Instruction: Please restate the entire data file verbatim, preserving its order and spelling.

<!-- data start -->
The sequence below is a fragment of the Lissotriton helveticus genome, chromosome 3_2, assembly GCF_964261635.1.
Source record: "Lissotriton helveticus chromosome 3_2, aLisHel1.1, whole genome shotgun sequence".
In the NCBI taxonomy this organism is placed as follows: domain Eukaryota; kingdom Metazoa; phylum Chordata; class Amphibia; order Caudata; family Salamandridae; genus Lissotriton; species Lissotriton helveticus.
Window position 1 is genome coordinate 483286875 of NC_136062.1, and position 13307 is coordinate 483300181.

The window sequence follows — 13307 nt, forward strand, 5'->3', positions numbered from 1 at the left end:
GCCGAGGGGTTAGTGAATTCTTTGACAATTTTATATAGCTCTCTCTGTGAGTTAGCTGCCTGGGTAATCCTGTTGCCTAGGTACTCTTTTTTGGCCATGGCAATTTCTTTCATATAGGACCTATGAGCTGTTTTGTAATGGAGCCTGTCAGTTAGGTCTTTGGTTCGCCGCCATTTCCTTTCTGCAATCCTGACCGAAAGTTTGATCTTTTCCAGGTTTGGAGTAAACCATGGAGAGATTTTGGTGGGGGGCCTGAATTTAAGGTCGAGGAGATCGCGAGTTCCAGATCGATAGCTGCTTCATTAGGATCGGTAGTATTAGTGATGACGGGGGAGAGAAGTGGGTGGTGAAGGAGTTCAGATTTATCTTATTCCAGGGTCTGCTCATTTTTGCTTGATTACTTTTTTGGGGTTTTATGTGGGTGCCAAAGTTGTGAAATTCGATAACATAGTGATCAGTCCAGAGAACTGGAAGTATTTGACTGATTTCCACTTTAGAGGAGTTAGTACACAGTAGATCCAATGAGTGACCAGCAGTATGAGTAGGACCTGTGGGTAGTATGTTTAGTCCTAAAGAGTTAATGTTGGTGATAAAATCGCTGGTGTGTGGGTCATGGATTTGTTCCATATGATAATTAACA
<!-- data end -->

The sequence below is a fragment of the Lissotriton helveticus genome, chromosome 3_2, assembly GCF_964261635.1.
Source record: "Lissotriton helveticus chromosome 3_2, aLisHel1.1, whole genome shotgun sequence".
In the NCBI taxonomy this organism is placed as follows: domain Eukaryota; kingdom Metazoa; phylum Chordata; class Amphibia; order Caudata; family Salamandridae; genus Lissotriton; species Lissotriton helveticus.
Window position 1 is genome coordinate 483286875 of NC_136062.1, and position 13307 is coordinate 483300181.

The window sequence follows — 13307 nt, forward strand, 5'->3', positions numbered from 1 at the left end:
GCCGAGGGGTTAGTGAATTCTTTGACAATTTTATATAGCTCTCTCTGTGAGTTAGCTGCCTGGGTAATCCTGTTGCCTAGGTACTCTTTTTTGGCCATGGCAATTTCTTTCATATAGGACCTATGAGCTGTTTTGTAATGGAGCCTGTCAGTTAGGTCTTTGGTTCGCCGCCATTTCCTTTCTGCAATCCTGACCGAAAGTTTGATCTTTTCCAGGTTTGGAGTAAACCATGGAGAGATTTTGGTGGGGGGCCTGAATTTAAGGTCGAGGAGATCGCGAGTTCCAGATCGATAGCTGCTTCATTAGGATCGGTAGTATTAGTGATGACGGGGGAGAGAAGTGGGTGGTGAAGGAGTTCAGATTTATCTTATTCCAGGGTCTGCTCATTTTTGCTTGATTACTTTTTTGGGGTTTTATGTGGGTGCCAAAGTTGTGAAATTCGATAACATAGTGATCAGTCCAGAGAACTGGAAGTATTTGACTGATTTCCACTTTAGAGGAGTTAGTACACAGTAGATCCAATGAGTGACCAGCAGTATGAGTAGGACCTGTGGGTAGTATGTTTAGTCCTAAAGAGTTAATGTTGGTGATAAAATCGCTGGTGTGTGGGTCATGGATTTGTTCCATATGATAATTAACA